As previously mentioned, asbestos found its utilization highest in the construction and shipbuilding industries.  Within the field of construction, asbestos was used as an insulator.  Since it was such a fibrous mineral, asbestos can have significant amounts of air within it, which makes it a great insulator.  It was also used as a flame retardant for similar reasons.

Primarily, however, asbestos was utilized as an additive to cement.  Adding asbestos to cement had several advantages.  Of significant importance was that it increased the strength of cement by up to tenfold.  Because of this, less cement needed to be used for construction projects, which allowed for a) greater efficiency on the construction site and b) lowered transportation costs for the cement.  It worked wonderfully for those reasons.

In shipyards, asbestos had somewhat similar applications.  It was used as insulation for piping.  In this capacity, asbestos was ideal because it was cheap, lightweight, and excellent at the task needed.  Its use was not limited to pipes, as engines and boilers were often encased in asbestos as well.

Despite its apparent excellence as a construction supply, however, asbestos ultimately declined due to its incredibly negative side effect, namely, as the primary cause of mesothelioma.

If you or someone you love worked with asbestos in their line of work and has contracted mesothelioma, it might be a good idea to consider contacting a mesothelioma lawyer with a proven track record of success.  A mesothelioma settlement won’t cure the disease, but it may help making the quality of life of a victim suffering from the disease a bit better.

Secondary Asbestos Exposure Decision

Monday, May 10th, 2010

Mesothelioma lawsuits have traditionally been high-stakes, but the outcome of a recent trial in California might be uncharted territory, as far as payout size is concerned.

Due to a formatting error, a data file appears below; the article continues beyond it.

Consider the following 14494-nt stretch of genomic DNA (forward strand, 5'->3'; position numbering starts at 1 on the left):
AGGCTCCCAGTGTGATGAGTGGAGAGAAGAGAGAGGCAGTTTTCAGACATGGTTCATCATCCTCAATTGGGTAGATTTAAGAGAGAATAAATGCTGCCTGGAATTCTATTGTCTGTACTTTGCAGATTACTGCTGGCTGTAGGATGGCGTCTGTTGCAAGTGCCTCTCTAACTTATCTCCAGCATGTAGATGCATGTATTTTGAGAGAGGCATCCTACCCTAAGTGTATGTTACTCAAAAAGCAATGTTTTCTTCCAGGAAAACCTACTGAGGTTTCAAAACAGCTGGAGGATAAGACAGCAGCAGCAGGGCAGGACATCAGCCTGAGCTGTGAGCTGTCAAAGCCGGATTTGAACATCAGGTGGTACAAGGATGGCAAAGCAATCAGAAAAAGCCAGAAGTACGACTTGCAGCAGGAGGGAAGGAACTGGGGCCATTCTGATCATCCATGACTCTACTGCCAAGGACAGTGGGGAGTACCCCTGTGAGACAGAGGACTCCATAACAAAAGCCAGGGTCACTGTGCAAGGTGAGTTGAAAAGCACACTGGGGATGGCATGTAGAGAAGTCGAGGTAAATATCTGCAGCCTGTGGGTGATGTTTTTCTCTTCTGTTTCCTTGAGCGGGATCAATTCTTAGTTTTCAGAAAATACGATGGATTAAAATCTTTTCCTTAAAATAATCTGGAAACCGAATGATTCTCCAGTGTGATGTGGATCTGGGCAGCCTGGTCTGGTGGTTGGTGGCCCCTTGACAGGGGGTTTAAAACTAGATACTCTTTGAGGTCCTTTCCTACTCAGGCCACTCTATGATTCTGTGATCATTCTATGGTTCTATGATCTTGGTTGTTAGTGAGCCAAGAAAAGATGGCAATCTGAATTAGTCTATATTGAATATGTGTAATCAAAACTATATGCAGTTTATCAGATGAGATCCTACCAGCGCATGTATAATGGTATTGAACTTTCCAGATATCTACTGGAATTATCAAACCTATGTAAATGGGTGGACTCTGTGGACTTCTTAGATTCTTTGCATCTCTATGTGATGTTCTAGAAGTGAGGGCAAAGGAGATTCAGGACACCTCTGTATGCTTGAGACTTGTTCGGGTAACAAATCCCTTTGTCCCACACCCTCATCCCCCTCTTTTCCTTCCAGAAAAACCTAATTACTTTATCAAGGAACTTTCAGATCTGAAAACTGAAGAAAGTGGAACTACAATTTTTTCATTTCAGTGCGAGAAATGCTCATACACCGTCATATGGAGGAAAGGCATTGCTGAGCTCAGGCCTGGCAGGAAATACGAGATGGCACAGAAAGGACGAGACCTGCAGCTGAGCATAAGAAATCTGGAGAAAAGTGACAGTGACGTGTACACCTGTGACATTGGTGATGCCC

According to an article found on the Surviving Mesothelioma site, jurors in a recent case involving a woman who allegedly contracted mesothelioma by washing her husband’s asbestos-tainted clothing ruled in her favor, awarding her $208.8 million in total damages.  Of that total, $8.8 million was compensatory, while $200 million was punitive.

The article states that Bobby Evans, a worker for the L.A. Department of Water and Power from 1974 to 1998, had to, among other things, had to cut asbestos cement pipes as part of his job’s duties.  These pipes, manufactured by CertainTeed Corporation, released asbestos fibers into the air when cut.  These fibers then settled into his clothing, which were then apparently released into the air when his wife, Rhoda, washed them.

Unfortunately, there is nothing new about this claim.  Many industries, but primarily the shipbuilding and construction ones, historically used asbestos as an insulator and a fire retardant.  It did both jobs well, and was a remarkably light material to boot, so it was highly prized.  Unfortunately, it also causes devastating lung diseases, including mesothelioma, asbestosis, and other debilitating cancers.  It decimated workers in those very industries that used it most.

What’s more, the lightweight fibers did have a tendency to get stuck in clothing and hair, which could then be disturbed in workers’ households and inhaled by his family.  Hence the very real possibility that this is indeed what happened to Rhoda Evans.

Though $208.8 million seems like a staggering payday, there’s a good chance that the final amount will be lowered in an appeal.  What’s more, mesothelioma is an absolutely ravaging disease, one that, as of now, has no apparent cure.  Despite constant improvements in mesothelioma treatment, the life expectancy of a victim is often measured in months, not years.